Q: In recent years you’ve been fortunate enough to sell million dollar yearlings. How was that experience?

“I would describe it as being almost surreal. In each case, I thought the horses would sell well, but I never allowed myself to think that they might bring that much. The whole experience at Keeneland is just awesome, especially if you are offering yearlings in Book One. You are showing your yearlings to the most prominent owners from throughout the world. Our first million-dollar baby was a Scat Daddy colt named Sergei Prokofiev. We were fortunate enough to have the world’s two most prominent yearling buyers bidding on him. Coolmore prevailed.

“Two years ago, we sold a $1.6 million Medaglia D’Oro filly to Shadwell, another of the sport’s biggest buyers. In each case, I never allowed myself to think either would bring as much as it did. As a small Canadian breeder, it is certainly gratifying when the public has that much confidence in what you are offering.”

Q: How has your standardbred involvement been?

“After dad passed in 2010, we kind of pulled our horns in and got out of the game for some time. I found that I missed the sport greatly — the racing and especially the people. It kept drawing me back in. I changed our game plan somewhat, though. Instead of buying entirely for ourselves, I decided to get into several ownership groups. That has proven to not only be fun, but also rewarding. I’ve been part of groups with Tony Alagna, Nancy Takter and John Bax training for us. We were fortunate enough to win the Little Brown Jug with our maiden pacer Captain Barbossa. What an incredible thrill that was. The only negative part of the experience was that it took place in the midst of a serious COVID outbreak. None of the partners were able to be there to celebrate. That didn’t prevent me from to do so! I cannot remember when I was ever more excited than at the outcome of that race. The Little Brown Jug trophy occupies an honored place among those that our family was fortunate enough to win. Our greatest miss with standardbreds was when we were the underbidder on Greenshoe as a yearling.”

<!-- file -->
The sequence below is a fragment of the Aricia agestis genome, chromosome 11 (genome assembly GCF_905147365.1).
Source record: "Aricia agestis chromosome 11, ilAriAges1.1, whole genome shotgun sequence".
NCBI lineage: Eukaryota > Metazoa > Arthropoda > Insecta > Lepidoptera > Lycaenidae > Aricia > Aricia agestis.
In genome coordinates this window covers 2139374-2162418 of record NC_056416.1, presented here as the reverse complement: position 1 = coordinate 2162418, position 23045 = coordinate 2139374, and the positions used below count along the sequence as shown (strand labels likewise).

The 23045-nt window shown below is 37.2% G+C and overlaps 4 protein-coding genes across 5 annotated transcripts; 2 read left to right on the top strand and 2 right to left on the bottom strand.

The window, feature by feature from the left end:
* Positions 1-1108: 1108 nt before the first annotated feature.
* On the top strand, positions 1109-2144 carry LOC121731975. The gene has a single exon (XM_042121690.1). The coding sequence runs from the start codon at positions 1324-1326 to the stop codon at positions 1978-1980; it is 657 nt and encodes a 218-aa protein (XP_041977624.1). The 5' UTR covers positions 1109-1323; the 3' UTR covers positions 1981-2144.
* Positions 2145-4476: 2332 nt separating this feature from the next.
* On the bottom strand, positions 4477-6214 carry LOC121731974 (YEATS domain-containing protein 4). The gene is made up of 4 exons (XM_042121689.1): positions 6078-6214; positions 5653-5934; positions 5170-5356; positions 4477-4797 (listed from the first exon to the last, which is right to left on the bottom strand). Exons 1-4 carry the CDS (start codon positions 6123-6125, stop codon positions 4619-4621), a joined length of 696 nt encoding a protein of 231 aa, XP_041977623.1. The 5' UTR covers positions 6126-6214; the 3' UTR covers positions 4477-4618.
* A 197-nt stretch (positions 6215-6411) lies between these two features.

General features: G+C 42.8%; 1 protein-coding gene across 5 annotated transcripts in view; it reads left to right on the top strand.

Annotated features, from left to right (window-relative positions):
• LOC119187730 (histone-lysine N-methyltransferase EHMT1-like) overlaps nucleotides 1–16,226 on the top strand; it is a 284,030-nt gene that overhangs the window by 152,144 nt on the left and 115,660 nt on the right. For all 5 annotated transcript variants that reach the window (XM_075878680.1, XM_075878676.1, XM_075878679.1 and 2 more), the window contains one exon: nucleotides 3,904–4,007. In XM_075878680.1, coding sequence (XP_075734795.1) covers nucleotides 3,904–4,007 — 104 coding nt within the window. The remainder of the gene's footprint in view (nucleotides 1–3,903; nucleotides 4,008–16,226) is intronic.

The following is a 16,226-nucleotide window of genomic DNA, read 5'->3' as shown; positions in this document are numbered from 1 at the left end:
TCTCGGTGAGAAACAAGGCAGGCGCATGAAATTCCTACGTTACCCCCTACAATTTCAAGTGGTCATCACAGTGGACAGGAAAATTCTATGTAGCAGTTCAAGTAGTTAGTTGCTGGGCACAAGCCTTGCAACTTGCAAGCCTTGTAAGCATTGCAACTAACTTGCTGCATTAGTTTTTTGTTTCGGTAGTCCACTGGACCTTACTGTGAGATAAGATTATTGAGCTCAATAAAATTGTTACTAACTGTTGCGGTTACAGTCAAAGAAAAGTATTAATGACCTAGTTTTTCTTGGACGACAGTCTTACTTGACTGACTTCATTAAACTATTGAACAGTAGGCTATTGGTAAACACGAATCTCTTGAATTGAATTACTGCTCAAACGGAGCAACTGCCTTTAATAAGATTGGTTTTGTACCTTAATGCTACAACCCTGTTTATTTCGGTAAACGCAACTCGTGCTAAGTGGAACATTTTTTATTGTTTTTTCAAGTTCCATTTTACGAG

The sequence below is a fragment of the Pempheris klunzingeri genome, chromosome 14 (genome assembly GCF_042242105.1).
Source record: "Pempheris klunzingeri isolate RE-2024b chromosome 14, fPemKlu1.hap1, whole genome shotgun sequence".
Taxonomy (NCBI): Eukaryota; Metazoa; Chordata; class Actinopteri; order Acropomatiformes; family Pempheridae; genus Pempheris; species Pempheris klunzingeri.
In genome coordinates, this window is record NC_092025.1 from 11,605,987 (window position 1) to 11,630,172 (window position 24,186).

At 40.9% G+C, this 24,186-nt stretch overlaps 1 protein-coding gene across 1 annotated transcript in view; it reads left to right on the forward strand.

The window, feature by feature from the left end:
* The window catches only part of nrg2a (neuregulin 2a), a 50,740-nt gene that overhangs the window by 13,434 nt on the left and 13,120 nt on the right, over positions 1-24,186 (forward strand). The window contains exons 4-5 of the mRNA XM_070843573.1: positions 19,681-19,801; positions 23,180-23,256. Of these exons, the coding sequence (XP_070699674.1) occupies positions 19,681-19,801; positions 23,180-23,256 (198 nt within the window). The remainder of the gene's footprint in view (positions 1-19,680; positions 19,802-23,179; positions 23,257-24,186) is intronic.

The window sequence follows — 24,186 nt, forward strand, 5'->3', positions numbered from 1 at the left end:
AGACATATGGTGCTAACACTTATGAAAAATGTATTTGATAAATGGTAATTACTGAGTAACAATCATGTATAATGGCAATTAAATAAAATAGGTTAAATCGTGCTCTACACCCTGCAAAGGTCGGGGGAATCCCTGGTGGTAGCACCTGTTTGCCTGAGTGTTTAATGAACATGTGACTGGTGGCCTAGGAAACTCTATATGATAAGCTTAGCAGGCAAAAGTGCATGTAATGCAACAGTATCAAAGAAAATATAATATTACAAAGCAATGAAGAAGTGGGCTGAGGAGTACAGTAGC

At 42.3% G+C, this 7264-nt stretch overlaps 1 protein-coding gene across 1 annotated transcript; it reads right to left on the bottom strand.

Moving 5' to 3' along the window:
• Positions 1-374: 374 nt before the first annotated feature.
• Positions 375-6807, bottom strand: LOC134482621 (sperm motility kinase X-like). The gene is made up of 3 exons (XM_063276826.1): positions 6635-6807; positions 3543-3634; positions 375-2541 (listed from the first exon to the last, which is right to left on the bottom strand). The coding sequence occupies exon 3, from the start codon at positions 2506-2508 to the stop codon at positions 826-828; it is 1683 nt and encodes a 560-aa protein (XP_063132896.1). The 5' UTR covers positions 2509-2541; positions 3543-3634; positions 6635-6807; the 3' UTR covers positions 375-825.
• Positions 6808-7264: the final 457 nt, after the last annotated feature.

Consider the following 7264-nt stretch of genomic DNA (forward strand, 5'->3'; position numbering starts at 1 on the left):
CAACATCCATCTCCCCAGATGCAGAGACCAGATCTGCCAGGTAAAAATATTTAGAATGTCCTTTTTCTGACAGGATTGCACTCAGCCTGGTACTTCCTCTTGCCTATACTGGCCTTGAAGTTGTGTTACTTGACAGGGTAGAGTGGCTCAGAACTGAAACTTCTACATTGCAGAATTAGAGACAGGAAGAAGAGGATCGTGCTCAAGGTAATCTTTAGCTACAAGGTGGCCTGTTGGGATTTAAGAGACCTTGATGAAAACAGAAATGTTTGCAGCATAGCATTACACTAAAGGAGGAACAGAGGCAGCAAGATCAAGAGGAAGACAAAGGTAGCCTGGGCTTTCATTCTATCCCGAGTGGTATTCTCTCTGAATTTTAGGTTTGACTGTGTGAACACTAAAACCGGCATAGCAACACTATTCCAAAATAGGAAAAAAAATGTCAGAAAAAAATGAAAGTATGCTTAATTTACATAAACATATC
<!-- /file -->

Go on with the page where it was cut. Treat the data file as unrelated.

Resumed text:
Q: How did you get involved with the gentle giants — the Clydesdales and the Percherons?

“We had a few Percheron nurse mares to mother a some of our thoroughbred babies. They were not only wonderful mothers, but they were also some of the kindest, best dispositioned horses that I’ve ever been around. I fell in love with them and began to acquire some.

“As with most things involving horses, our numbers grew to the point where we probably have more than we should. We now have 50 head. They reside in Iowa under the care of Robert Detweiler one of the finest horsemen I know. Robert was formerly the driver of the famed Budweiser Clydesdales. One of our big boys has been the leading Percheron stallion in North America for 10 years running. We have been fortunate enough to have won multiple World and National Championships with both breeds.”

Q: How involved are you in the administration of your horse holdings?

“I would say quite — to the point where they take up most of my working time. I’ve recently bought a home in Lexington. I would guess that I likely spend five to six months a year there. It is truly the horse capital of the world. It seems as though there is sale after sale there, throughout the year. Of course, in addition to all the thoroughbred sales, there is the Lexington standardbred sale in the Fall. The huge amount of stakes money added to the industry will likely add another dimension to the importance of Lexington as the capital of horsedom.”